Lately I’ve been thinking a lot about being a spiritual teacher. This question has re-emerged because new teaching possibilities are presenting themselves. But after some reflection I realized something. It’s not so much that I’ve been thinking about becoming a spiritual teacher, but rather that I’ve been considering accepting the reality that this is what I already do, already who I am. Actually I’ve begun to think that this is what we all do and what we all are, only some of us wear robes or have other outward signs, and may even get paid to do it.( N.B. We can’t be paid to be it). We might even have specific ideas and practices that we think will help others. Nevertheless, right now when I look around I am shocked to discover the presence of spiritual teachers everywhere I look.

Sometimes we think teaching is what happens in the meditation hall, or the classroom. These boundaries are loosening even as I write. The more I sink into the question of who I am and what I want to do with my remaining time, the more I am confronted with the choiceless choice. What else is there to do, when each thing seems to be singing it’s particular blessing. Noticing this it occurs to me that I too must be a part of the chorus . Knowing this, perhaps I should open my mouth. I don’t know. I could choose to be more open or more diligent or more careful or more free. However conscious or unconscious of the ever occurring teaching and learning, always I am learning, always teaching, always blessing. Just sometimes I don’t know that that is happening, and on precious days I do.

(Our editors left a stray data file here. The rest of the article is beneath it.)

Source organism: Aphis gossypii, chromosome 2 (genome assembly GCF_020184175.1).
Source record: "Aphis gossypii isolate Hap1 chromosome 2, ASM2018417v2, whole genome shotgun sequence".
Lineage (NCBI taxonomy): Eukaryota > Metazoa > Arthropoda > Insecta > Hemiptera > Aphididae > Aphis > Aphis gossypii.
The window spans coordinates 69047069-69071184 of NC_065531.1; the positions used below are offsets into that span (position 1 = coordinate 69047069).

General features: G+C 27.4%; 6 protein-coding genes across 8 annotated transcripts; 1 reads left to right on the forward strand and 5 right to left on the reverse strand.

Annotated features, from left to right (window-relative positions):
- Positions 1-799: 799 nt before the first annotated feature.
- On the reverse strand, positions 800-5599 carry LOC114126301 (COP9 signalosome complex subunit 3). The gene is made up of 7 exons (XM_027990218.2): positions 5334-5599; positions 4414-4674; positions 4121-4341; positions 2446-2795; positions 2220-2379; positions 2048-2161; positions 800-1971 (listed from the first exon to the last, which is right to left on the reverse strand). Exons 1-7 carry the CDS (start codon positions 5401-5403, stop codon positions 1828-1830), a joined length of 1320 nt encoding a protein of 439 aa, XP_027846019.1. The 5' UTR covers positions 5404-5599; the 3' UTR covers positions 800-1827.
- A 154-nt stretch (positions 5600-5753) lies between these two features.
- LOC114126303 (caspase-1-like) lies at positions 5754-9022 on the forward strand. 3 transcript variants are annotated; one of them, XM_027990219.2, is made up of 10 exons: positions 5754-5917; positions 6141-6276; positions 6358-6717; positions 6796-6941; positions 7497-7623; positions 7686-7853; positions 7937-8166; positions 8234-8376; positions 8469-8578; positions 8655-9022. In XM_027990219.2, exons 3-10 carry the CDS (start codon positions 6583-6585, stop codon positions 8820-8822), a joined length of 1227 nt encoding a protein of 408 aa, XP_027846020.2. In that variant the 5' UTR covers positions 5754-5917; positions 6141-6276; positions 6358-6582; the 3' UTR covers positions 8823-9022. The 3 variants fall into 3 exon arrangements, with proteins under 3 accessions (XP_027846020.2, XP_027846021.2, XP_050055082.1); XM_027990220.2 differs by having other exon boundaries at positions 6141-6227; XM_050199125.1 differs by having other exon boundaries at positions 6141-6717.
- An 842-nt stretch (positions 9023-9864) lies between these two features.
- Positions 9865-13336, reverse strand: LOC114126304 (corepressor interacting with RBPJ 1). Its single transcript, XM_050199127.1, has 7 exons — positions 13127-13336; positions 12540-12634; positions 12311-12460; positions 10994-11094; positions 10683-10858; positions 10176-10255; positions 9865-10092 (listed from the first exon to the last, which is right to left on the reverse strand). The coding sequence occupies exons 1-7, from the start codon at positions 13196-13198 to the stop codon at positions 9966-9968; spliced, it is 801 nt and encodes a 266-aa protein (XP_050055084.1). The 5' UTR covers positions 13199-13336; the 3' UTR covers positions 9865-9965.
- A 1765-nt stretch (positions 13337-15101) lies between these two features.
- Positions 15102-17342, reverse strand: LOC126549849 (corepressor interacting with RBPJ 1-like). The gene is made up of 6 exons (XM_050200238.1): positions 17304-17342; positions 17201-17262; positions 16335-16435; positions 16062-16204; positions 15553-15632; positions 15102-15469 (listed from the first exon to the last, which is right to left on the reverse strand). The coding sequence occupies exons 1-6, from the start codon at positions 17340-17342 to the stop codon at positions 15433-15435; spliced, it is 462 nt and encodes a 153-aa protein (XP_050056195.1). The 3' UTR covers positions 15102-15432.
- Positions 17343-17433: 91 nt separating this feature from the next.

There is an often quoted Hasidic story about a Rabbi Leib who went to study with a great teacher the Maggid Dov Ber , successor of the Bal Shem Tov . He said that he did not go study with the Maggid of Mezeritch to learn either words of scripture or techniques of preaching, but rather to study the way he tied and untied his shoes. When I think back over my life I am blessed to be able to recall many masters of the shoe tie. People whose seemingly mundane actions and words manifested a moment of transcendent beauty. A kind of beauty that can be either unnoticed or unexpectedly inspiring. As I am thinking, there are almost infinite numbers of teaching beings of whom I become aware. I have an unusual direct experience of the enumerable enlightening beings described in the Flower Ornament Sutra. What is it that allows this awareness now? I think the secret for me was the willingness for a small infinite moment of teaching/learning. The beings disappear when I want more than a moment. When I want to have or be a perfect teacher, rather than the real deal, struggling to sing what my tone deaf ears hear. I am brought back to a deeper appreciation of what I thought I already knew…the world that appears in “just this moment”.

I wonder what my parents would think knowing that their almost 60 year old son is still learning to tie his shoes, and in public no less.

This is a small representation of the high-quality writings you’ll find in every issue of TIFERET.

We receive no outside funding and rely on digital issues, workshop fees, and donations to publish. If you enjoy our journal’s verbal and visual offerings, we hope you’ll consider supporting us in one of these ways.

Click Here to Purchase Digital Issues